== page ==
2020 Writing Exercise Series #132 Unlike Elvis Anaphora—Repetition Files 9

The Notebooking Daily 2020 Writing Series is a daily writing exercises for both prose writers and poets to keep your creative mind stretched and ready to go—fresh for your other writing endeavors. The writing prompts take the impetus—that initial crystal of creation—out of your hands (for the most part) and changes your writing creation into creative problem solving. Instead of being preoccupied with the question "What do I write" you are instead pondering "How do I make this work?" And in the process you are producing new writing.

These exercises are not meant to be a standard writing session. They are meant to be productive and to keep your brain thinking about using language to solve simple or complex problems. The worst thing you can do is sit there inactive. It's like taking a 5 minute breather in the middle of a spin class—the point is to push, to produce something, however imperfect. If you don't overthink them, you will be able to complete all of the exercises in under 30 minutes.

Unlike Elvis Anaphora—Repetition Files 9

For today's writing exercise you will write a piece of poetry or prose which focuses on repetition. In this instance we will work with anaphora. It's a handy little bit of poetic craft that goes a little something like this:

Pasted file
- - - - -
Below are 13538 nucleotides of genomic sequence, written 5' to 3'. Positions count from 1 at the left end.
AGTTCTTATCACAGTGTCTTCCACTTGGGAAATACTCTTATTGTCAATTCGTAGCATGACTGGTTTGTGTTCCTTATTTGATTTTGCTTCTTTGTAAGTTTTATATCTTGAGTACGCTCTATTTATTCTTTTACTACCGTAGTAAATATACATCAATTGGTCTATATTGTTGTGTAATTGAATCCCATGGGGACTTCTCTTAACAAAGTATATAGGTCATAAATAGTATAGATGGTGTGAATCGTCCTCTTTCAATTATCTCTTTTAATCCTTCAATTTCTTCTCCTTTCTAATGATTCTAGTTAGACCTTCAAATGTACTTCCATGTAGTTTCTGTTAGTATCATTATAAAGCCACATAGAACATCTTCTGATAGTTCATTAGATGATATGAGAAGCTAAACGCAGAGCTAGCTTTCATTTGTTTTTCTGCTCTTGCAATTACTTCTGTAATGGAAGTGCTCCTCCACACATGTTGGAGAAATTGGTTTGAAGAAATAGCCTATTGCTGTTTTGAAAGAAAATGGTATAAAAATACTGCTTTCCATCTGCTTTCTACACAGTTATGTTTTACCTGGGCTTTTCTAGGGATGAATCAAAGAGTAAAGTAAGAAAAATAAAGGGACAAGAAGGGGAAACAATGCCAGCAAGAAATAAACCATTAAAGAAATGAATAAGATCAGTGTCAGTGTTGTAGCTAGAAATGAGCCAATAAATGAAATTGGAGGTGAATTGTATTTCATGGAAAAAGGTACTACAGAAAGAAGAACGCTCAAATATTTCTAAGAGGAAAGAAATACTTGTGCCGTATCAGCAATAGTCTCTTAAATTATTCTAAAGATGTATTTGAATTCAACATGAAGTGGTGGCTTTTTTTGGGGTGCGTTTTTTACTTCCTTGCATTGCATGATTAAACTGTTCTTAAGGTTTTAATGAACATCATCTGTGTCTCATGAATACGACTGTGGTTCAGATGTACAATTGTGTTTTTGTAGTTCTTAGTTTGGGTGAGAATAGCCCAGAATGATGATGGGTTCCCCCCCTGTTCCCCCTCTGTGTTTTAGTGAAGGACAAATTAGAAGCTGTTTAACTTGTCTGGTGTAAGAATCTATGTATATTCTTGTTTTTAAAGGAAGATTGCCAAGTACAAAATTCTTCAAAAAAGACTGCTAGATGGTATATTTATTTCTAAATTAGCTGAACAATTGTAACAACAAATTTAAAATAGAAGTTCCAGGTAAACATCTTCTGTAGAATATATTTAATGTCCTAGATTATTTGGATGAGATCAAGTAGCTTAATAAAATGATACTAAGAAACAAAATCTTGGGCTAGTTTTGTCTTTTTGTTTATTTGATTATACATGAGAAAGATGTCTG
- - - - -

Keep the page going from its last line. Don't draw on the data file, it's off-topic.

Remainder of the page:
the repetition of a word or words at the beginning of successive phrases, clauses, or lines to create a sonic effect.
Take a moment and read the above-linked Poetry Foundation article, even if you know the term. For even more fun check out this longer article called Adventures in Anaphora.

The word or phrase we'll use for our exercise today is:

"Unlike Elvis"

    There are a number of ways you could approach this quirky bit of anaphora. The first step is probably to brush up on things Elvis DID do, or IS known for and to jot down five or so things in preparation. Then once you have those interesting tidbits, either create a character, talk about yourself, or someone else that you know well and contrast dull facts that are similar to the Elvis facts. For instance, if you're writing about how Elvis used shoe polish to dye his naturally light brown hair black, that could be contrasted with a story about using bright blue Manic Panic hair dye during your Sophomore year in the basement bathroom so your mom wouldn't find out. Or do something completely different. Just be sure that the repeated phrase earns its worth in your piece. It should be necessary.

    Bonus Exercise: Include these five words into your piece "Pong" "Topographical" "Reject" "Satin" and "Stymied".

    If you'd like some background music to write to, try this album of piano versions of Elvis songs (none of which Elvis wrote.